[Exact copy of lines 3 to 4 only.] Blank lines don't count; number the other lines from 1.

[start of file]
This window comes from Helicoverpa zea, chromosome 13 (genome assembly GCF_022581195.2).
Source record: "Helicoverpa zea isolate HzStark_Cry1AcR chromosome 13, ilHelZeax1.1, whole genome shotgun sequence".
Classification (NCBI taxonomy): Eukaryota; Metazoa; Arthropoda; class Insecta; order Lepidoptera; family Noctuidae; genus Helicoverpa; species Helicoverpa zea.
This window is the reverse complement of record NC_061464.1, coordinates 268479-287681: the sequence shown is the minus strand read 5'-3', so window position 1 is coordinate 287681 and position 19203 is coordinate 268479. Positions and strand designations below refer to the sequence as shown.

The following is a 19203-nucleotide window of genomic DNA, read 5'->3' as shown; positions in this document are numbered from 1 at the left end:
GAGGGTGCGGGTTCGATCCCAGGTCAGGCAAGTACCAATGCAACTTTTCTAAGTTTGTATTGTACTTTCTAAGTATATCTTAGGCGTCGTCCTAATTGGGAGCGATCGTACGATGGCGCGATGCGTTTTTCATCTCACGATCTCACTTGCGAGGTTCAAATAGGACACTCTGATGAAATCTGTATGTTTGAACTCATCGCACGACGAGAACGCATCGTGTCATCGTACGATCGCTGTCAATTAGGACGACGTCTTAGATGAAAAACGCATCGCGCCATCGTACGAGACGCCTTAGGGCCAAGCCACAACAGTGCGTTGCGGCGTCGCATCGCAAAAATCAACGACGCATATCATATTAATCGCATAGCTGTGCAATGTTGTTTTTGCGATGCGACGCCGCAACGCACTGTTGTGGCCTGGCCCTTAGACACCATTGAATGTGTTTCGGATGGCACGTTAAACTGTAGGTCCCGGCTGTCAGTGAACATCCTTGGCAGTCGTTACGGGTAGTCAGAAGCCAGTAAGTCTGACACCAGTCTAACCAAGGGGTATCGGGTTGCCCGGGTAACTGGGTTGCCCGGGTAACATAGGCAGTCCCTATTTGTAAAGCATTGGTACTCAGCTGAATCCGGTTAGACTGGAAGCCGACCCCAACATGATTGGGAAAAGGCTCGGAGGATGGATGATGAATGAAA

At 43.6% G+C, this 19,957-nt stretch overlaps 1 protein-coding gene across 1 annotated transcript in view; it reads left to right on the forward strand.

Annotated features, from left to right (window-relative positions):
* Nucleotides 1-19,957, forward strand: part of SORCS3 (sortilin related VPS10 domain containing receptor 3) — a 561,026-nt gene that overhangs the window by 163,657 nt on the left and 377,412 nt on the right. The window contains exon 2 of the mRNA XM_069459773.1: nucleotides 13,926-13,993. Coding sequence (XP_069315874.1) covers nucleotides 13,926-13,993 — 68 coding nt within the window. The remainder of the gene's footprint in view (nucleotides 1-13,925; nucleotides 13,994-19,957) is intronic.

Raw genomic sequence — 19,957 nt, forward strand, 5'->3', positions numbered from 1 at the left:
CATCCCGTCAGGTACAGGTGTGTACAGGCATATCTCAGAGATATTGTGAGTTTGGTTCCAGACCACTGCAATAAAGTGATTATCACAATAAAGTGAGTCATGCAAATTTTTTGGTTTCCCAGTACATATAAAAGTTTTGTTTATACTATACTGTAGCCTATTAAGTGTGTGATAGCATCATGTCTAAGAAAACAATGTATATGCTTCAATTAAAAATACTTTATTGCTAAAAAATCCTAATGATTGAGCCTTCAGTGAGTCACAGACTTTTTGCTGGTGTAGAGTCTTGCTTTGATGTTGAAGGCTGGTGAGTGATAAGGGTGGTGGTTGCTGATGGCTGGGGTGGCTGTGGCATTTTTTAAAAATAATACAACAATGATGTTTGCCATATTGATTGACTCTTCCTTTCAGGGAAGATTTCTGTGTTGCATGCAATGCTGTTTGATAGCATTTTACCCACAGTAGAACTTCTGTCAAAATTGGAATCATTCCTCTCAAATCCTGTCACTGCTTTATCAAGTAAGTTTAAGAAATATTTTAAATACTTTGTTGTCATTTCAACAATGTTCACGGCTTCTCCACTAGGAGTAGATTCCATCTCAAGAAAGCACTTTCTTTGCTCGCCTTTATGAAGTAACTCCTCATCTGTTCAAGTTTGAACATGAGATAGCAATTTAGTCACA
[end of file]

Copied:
Classification (NCBI taxonomy): Eukaryota; Metazoa; Arthropoda; class Insecta; order Lepidoptera; family Noctuidae; genus Helicoverpa; species Helicoverpa zea.
This window is the reverse complement of record NC_061464.1, coordinates 268479-287681: the sequence shown is the minus strand read 5'-3', so window position 1 is coordinate 287681 and position 19203 is coordinate 268479. Positions and strand designations below refer to the sequence as shown.